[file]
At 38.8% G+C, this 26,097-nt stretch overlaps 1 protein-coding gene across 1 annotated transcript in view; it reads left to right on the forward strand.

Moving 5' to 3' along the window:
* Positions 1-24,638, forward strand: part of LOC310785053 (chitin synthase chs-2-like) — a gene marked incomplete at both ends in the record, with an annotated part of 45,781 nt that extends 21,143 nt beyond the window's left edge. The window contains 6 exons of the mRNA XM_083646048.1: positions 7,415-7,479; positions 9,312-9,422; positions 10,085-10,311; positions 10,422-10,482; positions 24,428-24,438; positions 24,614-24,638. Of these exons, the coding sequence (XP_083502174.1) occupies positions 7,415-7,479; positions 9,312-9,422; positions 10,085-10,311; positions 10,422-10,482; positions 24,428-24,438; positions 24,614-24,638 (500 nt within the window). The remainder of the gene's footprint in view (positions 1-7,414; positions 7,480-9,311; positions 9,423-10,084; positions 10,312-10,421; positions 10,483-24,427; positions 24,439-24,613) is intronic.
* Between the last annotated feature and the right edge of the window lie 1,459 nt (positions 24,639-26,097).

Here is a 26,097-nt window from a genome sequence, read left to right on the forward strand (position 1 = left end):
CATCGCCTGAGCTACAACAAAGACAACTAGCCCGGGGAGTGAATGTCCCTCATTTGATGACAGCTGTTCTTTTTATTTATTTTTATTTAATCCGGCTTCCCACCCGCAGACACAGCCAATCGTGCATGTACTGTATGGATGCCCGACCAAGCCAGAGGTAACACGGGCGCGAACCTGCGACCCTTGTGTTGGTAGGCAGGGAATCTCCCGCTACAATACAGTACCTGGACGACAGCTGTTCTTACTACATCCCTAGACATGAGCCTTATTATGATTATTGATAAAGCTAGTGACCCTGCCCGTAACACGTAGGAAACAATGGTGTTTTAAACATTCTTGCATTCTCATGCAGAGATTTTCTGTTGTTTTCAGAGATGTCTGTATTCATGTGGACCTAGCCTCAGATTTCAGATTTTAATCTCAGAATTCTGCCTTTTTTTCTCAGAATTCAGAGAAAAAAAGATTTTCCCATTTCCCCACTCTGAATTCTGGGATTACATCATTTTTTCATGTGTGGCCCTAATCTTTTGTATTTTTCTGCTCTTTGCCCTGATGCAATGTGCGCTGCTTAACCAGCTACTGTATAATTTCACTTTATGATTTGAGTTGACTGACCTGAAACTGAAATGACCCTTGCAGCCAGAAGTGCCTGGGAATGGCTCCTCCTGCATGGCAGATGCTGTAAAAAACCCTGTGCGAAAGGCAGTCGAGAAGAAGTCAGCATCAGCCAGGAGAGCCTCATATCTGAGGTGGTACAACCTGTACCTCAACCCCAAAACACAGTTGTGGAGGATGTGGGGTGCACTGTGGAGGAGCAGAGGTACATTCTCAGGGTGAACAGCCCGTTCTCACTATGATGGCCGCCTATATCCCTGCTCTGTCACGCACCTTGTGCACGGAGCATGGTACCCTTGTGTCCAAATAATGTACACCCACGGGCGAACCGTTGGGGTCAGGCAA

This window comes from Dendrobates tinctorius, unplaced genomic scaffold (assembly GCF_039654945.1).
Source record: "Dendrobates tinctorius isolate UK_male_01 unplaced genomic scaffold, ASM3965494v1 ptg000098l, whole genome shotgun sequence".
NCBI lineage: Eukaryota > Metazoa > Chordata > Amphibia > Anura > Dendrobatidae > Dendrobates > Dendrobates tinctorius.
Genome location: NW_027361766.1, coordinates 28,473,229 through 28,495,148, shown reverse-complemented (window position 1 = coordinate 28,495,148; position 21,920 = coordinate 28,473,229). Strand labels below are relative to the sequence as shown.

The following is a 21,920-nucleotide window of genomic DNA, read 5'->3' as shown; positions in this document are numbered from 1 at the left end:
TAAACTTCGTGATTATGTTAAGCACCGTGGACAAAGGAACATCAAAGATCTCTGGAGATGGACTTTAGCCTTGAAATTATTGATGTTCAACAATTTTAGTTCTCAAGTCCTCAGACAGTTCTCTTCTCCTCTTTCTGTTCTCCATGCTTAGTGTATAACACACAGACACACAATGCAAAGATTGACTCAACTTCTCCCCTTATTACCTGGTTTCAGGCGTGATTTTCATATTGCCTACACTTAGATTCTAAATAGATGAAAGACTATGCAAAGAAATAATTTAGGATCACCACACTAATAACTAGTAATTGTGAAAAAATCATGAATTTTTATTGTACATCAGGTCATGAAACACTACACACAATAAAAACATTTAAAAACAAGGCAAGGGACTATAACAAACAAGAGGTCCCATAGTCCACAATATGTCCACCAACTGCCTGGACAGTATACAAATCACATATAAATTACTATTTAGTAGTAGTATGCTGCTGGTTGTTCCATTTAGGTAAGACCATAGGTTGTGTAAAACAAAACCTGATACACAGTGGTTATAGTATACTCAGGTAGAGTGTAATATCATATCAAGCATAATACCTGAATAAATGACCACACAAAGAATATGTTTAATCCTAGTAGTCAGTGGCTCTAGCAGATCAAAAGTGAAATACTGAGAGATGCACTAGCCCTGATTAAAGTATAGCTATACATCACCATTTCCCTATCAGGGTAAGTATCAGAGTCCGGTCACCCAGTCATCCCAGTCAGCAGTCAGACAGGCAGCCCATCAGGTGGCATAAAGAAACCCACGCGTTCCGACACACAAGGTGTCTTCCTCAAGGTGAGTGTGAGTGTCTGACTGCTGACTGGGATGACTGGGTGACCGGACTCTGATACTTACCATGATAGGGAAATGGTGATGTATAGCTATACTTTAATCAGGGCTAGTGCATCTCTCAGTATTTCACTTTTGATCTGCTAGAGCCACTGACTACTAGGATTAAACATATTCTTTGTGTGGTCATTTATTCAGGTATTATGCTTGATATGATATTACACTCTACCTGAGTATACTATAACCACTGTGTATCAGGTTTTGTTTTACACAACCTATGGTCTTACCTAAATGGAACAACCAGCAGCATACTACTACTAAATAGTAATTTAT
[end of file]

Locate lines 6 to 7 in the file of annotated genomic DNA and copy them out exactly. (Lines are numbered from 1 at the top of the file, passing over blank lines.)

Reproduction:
CATCGCCTGAGCTACAACAAAGACAACTAGCCCGGGGAGTGAATGTCCCTCATTTGATGACAGCTGTTCTTTTTATTTATTTTTATTTAATCCGGCTTCCCACCCGCAGACACAGCCAATCGTGCATGTACTGTATGGATGCCCGACCAAGCCAGAGGTAACACGGGCGCGAACCTGCGACCCTTGTGTTGGTAGGCAGGGAATCTCCCGCTACAATACAGTACCTGGACGACAGCTGTTCTTACTACATCCCTAGACATGAGCCTTATTATGATTATTGATAAAGCTAGTGACCCTGCCCGTAACACGTAGGAAACAATGGTGTTTTAAACATTCTTGCATTCTCATGCAGAGATTTTCTGTTGTTTTCAGAGATGTCTGTATTCATGTGGACCTAGCCTCAGATTTCAGATTTTAATCTCAGAATTCTGCCTTTTTTTCTCAGAATTCAGAGAAAAAAAGATTTTCCCATTTCCCCACTCTGAATTCTGGGATTACATCATTTTTTCATGTGTGGCCCTAATCTTTTGTATTTTTCTGCTCTTTGCCCTGATGCAATGTGCGCTGCTTAACCAGCTACTGTATAATTTCACTTTATGATTTGAGTTGACTGACCTGAAACTGAAATGACCCTTGCAGCCAGAAGTGCCTGGGAATGGCTCCTCCTGCATGGCAGATGCTGTAAAAAACCCTGTGCGAAAGGCAGTCGAGAAGAAGTCAGCATCAGCCAGGAGAGCCTCATATCTGAGGTGGTACAACCTGTACCTCAACCCCAAAACACAGTTGTGGAGGATGTGGGGTGCACTGTGGAGGAGCAGAGGTACATTCTCAGGGTGAACAGCCCGTTCTCACTATGATGGCCGCCTATATCCCTGCTCTGTCACGCACCTTGTGCACGGAGCATGGTACCCTTGTGTCCAAATAATGTACACCCACGGGCGAACCGTTGGGGTCAGGCAA

This window comes from Dendrobates tinctorius, unplaced genomic scaffold (assembly GCF_039654945.1).